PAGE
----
Take a look at the beta version of dw.com. We're not done yet! Your opinion can help us make it better.
Gambians make up the third largest group of African refugees in Germany. With Gambia on the road to democracy and Germany's goverment getting tough on immigration, will they be allowed to stay? DW's Daniel Pelz reports.
A broad smile flickers over Bubacar Drammeh's face each time he remembers last Friday's elections in Gambia. "It feels like paradise," the 42-year-old refugee says.
The messages he receieved on WhatsApp looked like a hoax at first. But once he realized that the opposition had ousted long-term ruler Yahya Jammeh, he could not stop celebrating.
"Everything will be fine. The security people are even happier than the people themselves," Drammeh says as we meet in a cafe in Berlin.
But the smile on his face quickly disappears. He starts looking nervously around the room and his voice slows down.
"When I applied for political asylum in Germany, I thought everything would be fine. But at this moment I think it will be very difficult, because we now have freedom in Gambia. I don't think I'll have a chance to get asylum here any more," Bubacar says.
Conservative German politicians call for more deportations
Bubacar Drammeh is not his real name. But he does not want his real name to appear in the story. His application for asylum is still pending.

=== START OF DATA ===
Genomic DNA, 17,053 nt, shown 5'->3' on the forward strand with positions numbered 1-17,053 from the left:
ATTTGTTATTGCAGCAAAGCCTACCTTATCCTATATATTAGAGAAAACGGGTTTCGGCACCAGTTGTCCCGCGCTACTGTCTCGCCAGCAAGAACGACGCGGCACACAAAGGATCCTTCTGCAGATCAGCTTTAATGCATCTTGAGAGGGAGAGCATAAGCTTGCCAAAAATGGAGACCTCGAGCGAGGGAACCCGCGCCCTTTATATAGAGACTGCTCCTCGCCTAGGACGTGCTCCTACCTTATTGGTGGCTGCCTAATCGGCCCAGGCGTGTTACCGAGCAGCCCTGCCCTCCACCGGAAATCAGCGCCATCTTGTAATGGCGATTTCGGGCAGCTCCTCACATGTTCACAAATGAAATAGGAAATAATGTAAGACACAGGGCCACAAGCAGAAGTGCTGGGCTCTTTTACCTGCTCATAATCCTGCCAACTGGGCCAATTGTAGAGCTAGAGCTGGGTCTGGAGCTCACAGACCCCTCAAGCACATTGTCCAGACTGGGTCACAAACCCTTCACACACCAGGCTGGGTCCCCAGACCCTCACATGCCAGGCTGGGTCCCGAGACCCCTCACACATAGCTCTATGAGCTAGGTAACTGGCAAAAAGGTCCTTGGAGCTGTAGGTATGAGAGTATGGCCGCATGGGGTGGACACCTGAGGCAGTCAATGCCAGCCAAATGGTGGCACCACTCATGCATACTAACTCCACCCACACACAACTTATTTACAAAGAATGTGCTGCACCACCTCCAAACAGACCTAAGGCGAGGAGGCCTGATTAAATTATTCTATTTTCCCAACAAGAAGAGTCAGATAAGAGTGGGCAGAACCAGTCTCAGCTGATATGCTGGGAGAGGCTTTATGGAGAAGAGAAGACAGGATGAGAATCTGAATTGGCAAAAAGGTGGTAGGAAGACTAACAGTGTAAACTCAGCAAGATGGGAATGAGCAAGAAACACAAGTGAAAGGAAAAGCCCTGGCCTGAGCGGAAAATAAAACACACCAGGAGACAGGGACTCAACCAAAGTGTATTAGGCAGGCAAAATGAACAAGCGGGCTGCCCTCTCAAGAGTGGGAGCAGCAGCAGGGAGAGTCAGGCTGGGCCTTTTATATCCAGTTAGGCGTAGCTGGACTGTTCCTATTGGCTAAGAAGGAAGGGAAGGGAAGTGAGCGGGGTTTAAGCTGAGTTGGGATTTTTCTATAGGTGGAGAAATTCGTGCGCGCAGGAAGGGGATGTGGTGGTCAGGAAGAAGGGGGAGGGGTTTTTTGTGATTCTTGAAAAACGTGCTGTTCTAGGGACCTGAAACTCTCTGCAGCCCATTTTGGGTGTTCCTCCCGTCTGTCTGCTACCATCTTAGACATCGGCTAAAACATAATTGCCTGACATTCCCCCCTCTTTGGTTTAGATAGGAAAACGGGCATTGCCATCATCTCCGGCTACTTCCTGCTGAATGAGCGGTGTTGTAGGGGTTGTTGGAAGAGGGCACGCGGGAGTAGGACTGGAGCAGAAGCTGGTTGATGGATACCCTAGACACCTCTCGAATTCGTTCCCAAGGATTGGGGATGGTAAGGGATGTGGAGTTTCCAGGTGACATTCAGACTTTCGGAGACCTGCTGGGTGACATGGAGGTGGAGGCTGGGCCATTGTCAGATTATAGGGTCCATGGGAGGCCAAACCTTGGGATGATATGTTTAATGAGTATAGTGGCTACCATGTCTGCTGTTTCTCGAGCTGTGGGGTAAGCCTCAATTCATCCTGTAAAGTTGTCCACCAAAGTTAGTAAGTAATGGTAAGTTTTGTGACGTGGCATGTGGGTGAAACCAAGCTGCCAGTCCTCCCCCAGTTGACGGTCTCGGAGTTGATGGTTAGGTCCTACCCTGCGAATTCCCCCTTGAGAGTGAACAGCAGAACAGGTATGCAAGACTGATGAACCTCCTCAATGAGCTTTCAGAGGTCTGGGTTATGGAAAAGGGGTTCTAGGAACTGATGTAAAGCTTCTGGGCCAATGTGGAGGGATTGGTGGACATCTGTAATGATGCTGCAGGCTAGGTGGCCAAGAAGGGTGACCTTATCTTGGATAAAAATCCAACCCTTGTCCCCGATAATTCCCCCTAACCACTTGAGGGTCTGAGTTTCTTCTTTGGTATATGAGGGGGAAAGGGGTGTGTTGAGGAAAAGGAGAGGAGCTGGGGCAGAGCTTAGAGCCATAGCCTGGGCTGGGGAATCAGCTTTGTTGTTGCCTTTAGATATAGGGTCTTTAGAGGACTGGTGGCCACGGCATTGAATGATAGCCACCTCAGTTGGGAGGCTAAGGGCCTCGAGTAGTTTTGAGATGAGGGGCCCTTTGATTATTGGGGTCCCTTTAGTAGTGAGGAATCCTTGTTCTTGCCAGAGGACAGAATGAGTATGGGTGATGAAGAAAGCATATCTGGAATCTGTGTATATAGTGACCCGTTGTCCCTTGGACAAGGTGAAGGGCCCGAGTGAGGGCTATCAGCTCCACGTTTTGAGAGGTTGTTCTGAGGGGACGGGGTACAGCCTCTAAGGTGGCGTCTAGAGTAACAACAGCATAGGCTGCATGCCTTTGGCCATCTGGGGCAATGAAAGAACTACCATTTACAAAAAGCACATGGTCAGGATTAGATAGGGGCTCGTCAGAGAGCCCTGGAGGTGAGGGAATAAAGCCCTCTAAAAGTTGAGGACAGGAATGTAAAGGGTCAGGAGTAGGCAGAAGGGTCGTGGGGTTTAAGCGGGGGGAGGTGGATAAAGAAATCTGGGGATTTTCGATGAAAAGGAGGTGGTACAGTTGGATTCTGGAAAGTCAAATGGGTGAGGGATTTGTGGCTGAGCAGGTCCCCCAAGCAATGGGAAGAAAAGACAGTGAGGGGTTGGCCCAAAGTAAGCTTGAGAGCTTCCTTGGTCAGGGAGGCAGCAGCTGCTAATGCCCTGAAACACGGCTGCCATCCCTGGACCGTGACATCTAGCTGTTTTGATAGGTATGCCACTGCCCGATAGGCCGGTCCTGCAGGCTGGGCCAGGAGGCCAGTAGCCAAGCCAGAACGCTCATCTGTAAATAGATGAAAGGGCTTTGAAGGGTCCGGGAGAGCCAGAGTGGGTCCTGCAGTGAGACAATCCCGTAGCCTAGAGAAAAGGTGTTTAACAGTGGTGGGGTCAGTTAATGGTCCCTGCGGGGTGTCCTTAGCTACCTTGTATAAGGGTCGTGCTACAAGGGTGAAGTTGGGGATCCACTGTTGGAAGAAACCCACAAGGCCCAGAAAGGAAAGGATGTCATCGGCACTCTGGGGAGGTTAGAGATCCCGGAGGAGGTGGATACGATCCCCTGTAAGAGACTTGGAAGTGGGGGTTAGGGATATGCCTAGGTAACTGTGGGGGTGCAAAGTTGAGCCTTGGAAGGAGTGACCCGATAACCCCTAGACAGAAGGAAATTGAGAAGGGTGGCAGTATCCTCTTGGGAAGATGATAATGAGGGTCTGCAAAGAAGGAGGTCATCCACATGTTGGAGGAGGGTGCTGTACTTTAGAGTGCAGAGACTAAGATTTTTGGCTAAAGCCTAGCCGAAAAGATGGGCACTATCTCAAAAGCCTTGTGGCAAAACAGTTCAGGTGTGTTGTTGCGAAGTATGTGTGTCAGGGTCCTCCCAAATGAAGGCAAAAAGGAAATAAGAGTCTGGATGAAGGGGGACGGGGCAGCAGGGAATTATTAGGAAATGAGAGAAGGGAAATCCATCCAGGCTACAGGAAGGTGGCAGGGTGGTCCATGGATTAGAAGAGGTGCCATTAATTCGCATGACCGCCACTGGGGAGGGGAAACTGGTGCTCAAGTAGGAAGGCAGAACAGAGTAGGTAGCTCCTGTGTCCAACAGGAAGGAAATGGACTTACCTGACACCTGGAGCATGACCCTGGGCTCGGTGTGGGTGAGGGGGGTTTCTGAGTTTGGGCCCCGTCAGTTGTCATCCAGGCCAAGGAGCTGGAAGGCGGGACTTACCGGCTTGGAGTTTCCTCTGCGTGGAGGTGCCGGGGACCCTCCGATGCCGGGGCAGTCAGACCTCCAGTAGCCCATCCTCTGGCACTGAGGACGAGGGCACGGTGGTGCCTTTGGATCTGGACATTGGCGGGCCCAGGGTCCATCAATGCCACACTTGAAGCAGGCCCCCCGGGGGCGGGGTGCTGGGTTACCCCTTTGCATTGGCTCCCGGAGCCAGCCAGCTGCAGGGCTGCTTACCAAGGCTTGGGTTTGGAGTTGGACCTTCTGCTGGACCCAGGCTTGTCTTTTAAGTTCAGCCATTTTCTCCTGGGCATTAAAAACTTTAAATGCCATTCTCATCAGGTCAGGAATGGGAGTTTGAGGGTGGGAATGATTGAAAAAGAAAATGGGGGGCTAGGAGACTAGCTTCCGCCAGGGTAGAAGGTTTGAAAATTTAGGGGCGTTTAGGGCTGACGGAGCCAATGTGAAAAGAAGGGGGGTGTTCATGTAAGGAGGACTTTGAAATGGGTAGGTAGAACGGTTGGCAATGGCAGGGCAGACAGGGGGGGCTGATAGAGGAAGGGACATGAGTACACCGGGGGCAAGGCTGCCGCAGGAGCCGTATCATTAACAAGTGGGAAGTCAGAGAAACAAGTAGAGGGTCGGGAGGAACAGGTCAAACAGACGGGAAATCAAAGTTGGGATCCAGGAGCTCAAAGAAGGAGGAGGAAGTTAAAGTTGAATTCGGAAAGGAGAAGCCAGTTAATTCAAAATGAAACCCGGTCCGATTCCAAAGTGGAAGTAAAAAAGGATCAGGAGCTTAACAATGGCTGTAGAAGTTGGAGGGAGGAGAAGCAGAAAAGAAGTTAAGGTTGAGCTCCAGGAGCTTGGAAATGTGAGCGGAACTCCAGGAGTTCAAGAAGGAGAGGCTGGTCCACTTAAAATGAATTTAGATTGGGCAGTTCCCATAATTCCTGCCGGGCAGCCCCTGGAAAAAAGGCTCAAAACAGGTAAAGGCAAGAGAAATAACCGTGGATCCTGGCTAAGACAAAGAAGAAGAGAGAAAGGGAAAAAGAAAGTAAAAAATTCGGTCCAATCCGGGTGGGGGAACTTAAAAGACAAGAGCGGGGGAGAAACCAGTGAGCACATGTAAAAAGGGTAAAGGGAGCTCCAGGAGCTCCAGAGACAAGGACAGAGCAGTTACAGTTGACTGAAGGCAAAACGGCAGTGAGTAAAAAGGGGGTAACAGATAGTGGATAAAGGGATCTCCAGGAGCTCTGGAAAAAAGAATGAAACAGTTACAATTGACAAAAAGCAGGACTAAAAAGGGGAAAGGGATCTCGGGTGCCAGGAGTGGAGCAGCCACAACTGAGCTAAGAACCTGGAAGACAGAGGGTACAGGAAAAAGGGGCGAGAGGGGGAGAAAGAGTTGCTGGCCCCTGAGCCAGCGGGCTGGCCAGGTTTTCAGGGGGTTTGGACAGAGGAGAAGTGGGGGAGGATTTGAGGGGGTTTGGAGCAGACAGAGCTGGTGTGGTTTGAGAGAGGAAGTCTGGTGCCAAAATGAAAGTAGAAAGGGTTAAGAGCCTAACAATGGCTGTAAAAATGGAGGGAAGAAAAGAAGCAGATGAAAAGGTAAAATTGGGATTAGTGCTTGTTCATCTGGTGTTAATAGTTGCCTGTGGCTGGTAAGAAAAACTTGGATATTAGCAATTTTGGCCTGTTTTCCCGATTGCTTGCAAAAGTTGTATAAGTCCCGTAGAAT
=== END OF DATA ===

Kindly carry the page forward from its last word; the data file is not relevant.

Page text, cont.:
"We have quite a lot of refugees from Gambia in our state and we have plenty of problems with them," the interior minister of Germany's southern state of Baden-Wuerttemberg, Thomas Strobl, told German media before the Gambian elections.
According to the authorities, about 8 percent of Gambians in Baden-Wuerttemberg are suspected drug traffickers and peddlers. The state hosts the majority of the 14,500 Gambian refugees in Germany. They make up the third largest group of African refugees in the country. Refugee activists point out that many are forced into the trade. Without a refugee status, they do not have the right to work legally in Germany.
Many struggle to support their families back home and pay off the debts they incurred on the journey to Europe.
Strobl is part of a chorus of conservative German politicans who are calling for more deportations for migrants whose applications for asylum have been rejected.
With democracy returning to Gambia, deportations could become easier. It could be declared a "safe country of origin," meaning that applications from Gambians for asylum status would hardly stand a chance and deportations would generally be allowed.
"We don't know where Gambia is going"
A spokesman for Germany's Federal Ministry for Internal Affairs said that he was not aware of any current plans to declare Gambia a safe country of origin.
But politicians like Christoph Straesser, member of parliament for the Social Democratic Party and chairman of the party's parliamentary working group on Africa, fear that the discussion about it is going to gather speed. But he thinks it would be wrong to categorize Gambia as "safe" so quickly.
"We do not even know in which direction Gambia is going," Straesser says. "There are still opposition politicans locked up in prison. There is still a system of torture in prisons. A United Nations commission was not allowed to inspect prisons a while ago. Despite all the joy about the elections, starting this discussion now does not match the reality in Gambia at the moment."
Gambian refugee Bubacar Drammeh is trying his best to stay calm as he waits for the outcome of his asylum application.
"I'd rather stay here in Germany," he says before he disappears into the dark night and the winter chills of Berlin.
"I know so many people here, I have made friends. It will be very hard for me to go back to Gambia now and just sit there."